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Re: WNPP now on the BTS



On Sun, Aug 06, 2000 at 03:05:34PM +0200, Marcelo E. Magallon wrote:
> >> Anthony Towns <aj@azure.humbug.org.au> writes:
>  > >  > Why should this be anything more than a normal bug?
>  > >  Because they are not being actively maintained.  
>  > So? Release critical bugs mean we a package is unsuitable for
>  > release. It doesn't mean "hey, this is important, look at it!".
>  Ok, I see your point.  Basically the question is if an orphaned
>  package is unsuitable for release.  IMO, the answer in the generic
>  case is yes.  Again, iff the package is in good condition, then I
>  think it's ok to release it like that.  If the package has some
>  ammount of bugs or is important, I don't think it's reasonable to
>  release it like that.  In any case, either downgrade or ignore the
>  bug.

Well, what exactly does "in good condition" mean? Presumably an RC bug
is enough to mean it's not in good condition. What else might mean that?

I think the best definition of this is just to say "if the bugs are
annoying enough that someone's bothered to fix it, then it wasn't in
good condition before".

But if they're fixed now, there's no problem. And if they're not annoying
enough to inspire anyone to fix them, and assuming the package is still
usable (ie, doesn't have an RC bugs), then why shouldn't we release with
it?

The thing with standard (and above) packages isn't so much that they're
more important, it's that their bugs will annoy more people, so it's more
likely someone will step in to fix them.

>  JFTR, this is how orphaning packages works right now (or how it's
>  supposed to work right now):
>  http://qa.debian.org/documentation/qa.html/ch-rules.html

Okay, so (as I read it) that basically means set the priority to
"important" for packages in optional/extra after a month or two to get
the ftp admins to move them into project/orphaned, and then lower them
again (to wishlist or so, I guess).

ie:

	important:
		optional/extra packages unmaintained for a month (fix ==
		move them to project/oprhaned, and downgrade to wishlist)

	normal:
		standard or above packages unmaintained for a few
		months (change priority; or find a maintainer)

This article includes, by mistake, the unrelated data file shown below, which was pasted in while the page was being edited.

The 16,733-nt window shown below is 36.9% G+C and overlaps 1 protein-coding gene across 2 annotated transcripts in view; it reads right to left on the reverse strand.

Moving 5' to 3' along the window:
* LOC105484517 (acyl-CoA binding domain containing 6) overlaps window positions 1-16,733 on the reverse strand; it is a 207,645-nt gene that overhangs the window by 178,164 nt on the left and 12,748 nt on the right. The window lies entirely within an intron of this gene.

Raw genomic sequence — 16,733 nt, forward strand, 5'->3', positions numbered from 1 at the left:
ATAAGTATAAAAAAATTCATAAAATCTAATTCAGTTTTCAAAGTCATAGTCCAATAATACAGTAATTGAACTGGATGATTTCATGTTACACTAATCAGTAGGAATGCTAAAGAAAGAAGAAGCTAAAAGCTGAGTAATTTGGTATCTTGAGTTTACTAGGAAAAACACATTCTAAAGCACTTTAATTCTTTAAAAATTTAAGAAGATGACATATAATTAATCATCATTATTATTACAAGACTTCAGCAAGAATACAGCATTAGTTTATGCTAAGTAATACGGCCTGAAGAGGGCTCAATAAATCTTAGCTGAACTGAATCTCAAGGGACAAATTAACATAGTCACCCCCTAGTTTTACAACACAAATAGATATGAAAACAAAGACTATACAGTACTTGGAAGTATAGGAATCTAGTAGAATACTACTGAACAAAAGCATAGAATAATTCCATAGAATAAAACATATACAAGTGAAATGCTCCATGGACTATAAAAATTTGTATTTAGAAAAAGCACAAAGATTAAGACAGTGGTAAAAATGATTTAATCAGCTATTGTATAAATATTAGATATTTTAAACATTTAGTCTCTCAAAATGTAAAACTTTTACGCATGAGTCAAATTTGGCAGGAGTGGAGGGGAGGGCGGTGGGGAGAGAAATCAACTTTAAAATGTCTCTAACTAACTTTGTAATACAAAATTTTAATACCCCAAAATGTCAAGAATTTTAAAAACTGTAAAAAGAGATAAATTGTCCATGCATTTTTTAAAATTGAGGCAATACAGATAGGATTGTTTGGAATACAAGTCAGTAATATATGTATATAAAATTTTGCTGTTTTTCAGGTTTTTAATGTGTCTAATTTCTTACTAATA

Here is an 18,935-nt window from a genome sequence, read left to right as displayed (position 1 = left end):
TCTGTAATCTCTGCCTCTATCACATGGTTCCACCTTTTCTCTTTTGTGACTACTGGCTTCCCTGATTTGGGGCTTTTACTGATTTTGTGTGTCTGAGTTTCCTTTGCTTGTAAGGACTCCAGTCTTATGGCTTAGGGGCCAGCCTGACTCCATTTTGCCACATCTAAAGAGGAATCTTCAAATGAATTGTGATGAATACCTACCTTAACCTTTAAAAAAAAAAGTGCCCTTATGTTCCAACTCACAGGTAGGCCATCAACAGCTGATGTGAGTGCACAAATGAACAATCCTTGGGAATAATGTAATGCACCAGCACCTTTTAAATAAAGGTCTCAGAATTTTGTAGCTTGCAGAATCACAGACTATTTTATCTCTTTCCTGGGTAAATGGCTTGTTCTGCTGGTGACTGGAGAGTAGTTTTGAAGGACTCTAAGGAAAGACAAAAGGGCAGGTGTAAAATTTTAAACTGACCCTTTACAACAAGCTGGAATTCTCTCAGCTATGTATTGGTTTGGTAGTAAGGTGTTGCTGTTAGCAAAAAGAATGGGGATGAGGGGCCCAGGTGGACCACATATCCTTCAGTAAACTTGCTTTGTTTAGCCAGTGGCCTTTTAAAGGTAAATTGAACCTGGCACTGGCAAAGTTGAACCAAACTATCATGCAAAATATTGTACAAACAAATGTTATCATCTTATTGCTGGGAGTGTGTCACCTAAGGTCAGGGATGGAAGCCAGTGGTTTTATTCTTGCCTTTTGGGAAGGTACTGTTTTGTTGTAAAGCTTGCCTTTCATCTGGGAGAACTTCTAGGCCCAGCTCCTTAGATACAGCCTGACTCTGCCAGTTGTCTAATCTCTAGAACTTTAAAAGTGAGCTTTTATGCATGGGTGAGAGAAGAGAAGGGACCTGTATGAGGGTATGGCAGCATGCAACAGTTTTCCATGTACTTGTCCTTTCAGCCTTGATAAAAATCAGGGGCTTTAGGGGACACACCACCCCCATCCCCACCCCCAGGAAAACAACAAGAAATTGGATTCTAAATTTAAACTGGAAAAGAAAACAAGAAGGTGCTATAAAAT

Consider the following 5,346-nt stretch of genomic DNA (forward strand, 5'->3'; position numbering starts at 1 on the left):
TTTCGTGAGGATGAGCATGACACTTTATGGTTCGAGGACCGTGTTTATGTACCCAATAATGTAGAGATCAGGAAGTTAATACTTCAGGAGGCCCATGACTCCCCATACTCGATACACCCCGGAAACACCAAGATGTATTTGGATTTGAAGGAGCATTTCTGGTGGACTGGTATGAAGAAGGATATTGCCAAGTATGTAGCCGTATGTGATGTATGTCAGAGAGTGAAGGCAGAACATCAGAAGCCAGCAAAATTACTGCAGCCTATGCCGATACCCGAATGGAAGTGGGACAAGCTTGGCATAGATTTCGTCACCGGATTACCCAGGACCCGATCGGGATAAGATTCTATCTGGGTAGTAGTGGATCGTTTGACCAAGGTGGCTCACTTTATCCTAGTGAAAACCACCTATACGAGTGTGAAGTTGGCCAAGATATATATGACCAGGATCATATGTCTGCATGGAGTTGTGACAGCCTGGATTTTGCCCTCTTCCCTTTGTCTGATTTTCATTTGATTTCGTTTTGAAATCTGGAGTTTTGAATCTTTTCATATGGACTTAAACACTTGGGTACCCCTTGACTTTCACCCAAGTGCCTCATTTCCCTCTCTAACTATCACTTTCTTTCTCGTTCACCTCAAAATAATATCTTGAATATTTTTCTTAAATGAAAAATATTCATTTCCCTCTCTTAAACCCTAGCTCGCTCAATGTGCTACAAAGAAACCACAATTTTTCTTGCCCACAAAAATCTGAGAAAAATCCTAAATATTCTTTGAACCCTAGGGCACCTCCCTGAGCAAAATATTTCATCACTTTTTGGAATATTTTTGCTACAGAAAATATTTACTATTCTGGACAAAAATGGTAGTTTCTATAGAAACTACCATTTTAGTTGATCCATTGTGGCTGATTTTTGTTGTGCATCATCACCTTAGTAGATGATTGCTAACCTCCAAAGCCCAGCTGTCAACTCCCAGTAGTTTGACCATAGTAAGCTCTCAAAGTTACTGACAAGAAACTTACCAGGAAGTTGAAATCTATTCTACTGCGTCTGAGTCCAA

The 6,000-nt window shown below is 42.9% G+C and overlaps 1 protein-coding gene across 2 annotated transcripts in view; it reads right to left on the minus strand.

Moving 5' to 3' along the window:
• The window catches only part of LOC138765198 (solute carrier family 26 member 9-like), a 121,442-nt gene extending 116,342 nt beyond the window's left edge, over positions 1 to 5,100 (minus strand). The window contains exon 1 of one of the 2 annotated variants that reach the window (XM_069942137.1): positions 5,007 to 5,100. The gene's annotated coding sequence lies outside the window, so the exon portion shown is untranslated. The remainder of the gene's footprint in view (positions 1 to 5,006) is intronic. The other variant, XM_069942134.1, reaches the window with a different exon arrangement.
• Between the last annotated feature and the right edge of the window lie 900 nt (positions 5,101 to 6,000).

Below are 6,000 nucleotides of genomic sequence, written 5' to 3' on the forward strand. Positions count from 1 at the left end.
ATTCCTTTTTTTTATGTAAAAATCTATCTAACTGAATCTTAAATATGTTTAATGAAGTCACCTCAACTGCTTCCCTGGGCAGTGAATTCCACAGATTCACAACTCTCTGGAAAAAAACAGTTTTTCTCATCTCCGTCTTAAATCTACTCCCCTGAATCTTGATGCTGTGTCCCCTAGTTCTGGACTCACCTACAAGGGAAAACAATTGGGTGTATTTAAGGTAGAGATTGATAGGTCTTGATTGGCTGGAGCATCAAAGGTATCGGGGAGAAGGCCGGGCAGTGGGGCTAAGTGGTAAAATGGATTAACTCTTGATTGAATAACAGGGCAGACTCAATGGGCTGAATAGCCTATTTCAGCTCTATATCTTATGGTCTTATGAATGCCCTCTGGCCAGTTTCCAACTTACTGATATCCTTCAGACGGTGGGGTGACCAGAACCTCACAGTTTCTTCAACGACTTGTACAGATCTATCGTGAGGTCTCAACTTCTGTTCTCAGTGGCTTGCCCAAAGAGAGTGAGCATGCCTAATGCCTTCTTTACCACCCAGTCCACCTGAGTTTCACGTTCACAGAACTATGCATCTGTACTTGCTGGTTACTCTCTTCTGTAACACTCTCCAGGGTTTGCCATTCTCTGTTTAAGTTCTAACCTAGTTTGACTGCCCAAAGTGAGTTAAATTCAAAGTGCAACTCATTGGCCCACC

optional/extra packages newly orphaned (upgrade to
		important and mark for removal after a couple of months)

	wishlist:
		ITPs, RFPs, Withdrawn

>  > Again, I fail to see the real difference between ITO and WTO. Okay,
>  > one has a time limit, and the other doesn't. So the former *will*
>  > take two weeks, and the latter might only take one.
>  This one seems to be a problem of how to name this.  It's a plain old
>  'Up for adoption'/'Looking for new maintanier'.  "I don't want do
>  orphan it, I just want someone else to maintain it because I'm not
>  using this anymore but I think it's useful for other people or
>  whatever."  What do I call that?

Well, combine them and call it "Up For Adoption", or something. Or
"Request for Adoption" maybe, to match RFP. So you have:

	wishlist:
		ITP, RFP, RFA, W

>  > >  > A lot of this stuff should probably be automated. When a package
>  > >  > gets installed in unstable, any appropriate RFP/ITP's don't have
>  > >  > any reason to be open anymore.
>  > >  That's exactly the idea.  This happens if the maintainer uses
>  > >  'Closes:' properly.  Also valid for ITAs.
>  > That's not automatic :)
>  Then I misunderstood what you meant by automatic.

When I say "automatic", I just mean people don't have to do anything to
ensure the wnpp database is up to date. So if you're packaging the program
for your own reasons, and didn't even know someone else had RFP'ed it,
then you don't have to worry, you can just be sure some other system
somewhere will take care of it for you.

>  Downgrading/retitling from O: to W: (or similar) should also happen
>  automatically.  project/orphaned is not the happiest of the places,
>  but I guess I can do that, too.

You could just treat "W:" as being not in the archive, rather than being
in project/orphaned. So if the package just disappears, without even being
put in project/orphaned it's still marked "W:". Dunno if that's good or
bad.

Cheers,
aj

-- 
Anthony Towns <aj@humbug.org.au> <http://azure.humbug.org.au/~aj/>
I don't speak for anyone save myself. GPG signed mail preferred.

  ``We reject: kings, presidents, and voting.
                 We believe in: rough consensus and working code.''
                                      -- Dave Clark

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